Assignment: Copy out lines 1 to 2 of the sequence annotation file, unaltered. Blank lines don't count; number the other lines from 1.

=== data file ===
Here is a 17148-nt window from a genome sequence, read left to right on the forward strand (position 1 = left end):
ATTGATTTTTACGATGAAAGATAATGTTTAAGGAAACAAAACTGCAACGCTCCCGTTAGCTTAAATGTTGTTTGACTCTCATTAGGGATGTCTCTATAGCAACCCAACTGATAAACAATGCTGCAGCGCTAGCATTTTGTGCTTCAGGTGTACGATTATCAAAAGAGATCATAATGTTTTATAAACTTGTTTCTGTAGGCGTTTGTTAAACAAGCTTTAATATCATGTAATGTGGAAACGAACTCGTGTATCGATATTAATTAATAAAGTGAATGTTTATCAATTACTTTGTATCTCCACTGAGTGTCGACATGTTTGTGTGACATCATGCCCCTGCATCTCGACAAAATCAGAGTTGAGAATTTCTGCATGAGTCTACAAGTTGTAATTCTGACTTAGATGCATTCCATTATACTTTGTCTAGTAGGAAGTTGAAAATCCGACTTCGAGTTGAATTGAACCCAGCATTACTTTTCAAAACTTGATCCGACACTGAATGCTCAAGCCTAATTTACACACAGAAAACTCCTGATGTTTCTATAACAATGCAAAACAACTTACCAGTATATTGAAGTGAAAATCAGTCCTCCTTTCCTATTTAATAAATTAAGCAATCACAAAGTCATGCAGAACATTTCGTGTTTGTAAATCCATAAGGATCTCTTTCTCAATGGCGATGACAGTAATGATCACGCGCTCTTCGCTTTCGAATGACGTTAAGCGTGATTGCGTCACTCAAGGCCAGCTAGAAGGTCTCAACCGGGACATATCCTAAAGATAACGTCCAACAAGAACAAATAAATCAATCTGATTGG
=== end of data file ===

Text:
Here is a 17148-nt window from a genome sequence, read left to right on the forward strand (position 1 = left end):
ATTGATTTTTACGATGAAAGATAATGTTTAAGGAAACAAAACTGCAACGCTCCCGTTAGCTTAAATGTTGTTTGACTCTCATTAGGGATGTCTCTATAGCAACCCAACTGATAAACAATGCTGCAGCGCTAGCATTTTGTGCTTCAGGTGTACGATTATCAAAAGAGATCATAATGTTTTATAAACTTGTTTCTGTAGGCGTTTGTTAAACAAGCTTTAATATCATGTAATGTGGAAACGAACTCGTGTATCGATATTAATTAATAAAGTGAATGTTTATCAATTACTTTGTATCTCCACTGAGTGTCGACATGTTTGTGTGACATCATGCCCCTGCATCTCGACAAAATCAGAGTTGAGAATTTCTGCATGAGTCTACAAGTTGTAATTCTGACTTAGATGCATTCCATTATACTTTGTCTAGTAGGAAGTTGAAAATCCGACTTCGAGTTGAATTGAACCCAGCATTACTTTTCAAAACTTGATCCGACACTGAATGCTCAAGCCTAATTTACACACAGAAAACTCCTGATGTTTCTATAACAATGCAAAACAACTTACCAGTATATTGAAGTGAAAATCAGTCCTCCTTTCCTATTTAATAAATTAAGCAATCACAAAGTCATGCAGAACATTTCGTGTTTGTAAATCCATAAGGATCTCTTTCTCAATGGCGATGACAGTAATGATCACGCGCTCTTCGCTTTCGAATGACGTTAAGCGTGATTGCGTCACTCAAGGCCAGCTAGAAGGTCTCAACCGGGACATATCCTAAAGATAACGTCCAACAAGAACAAATAAATCAATCTGATTGG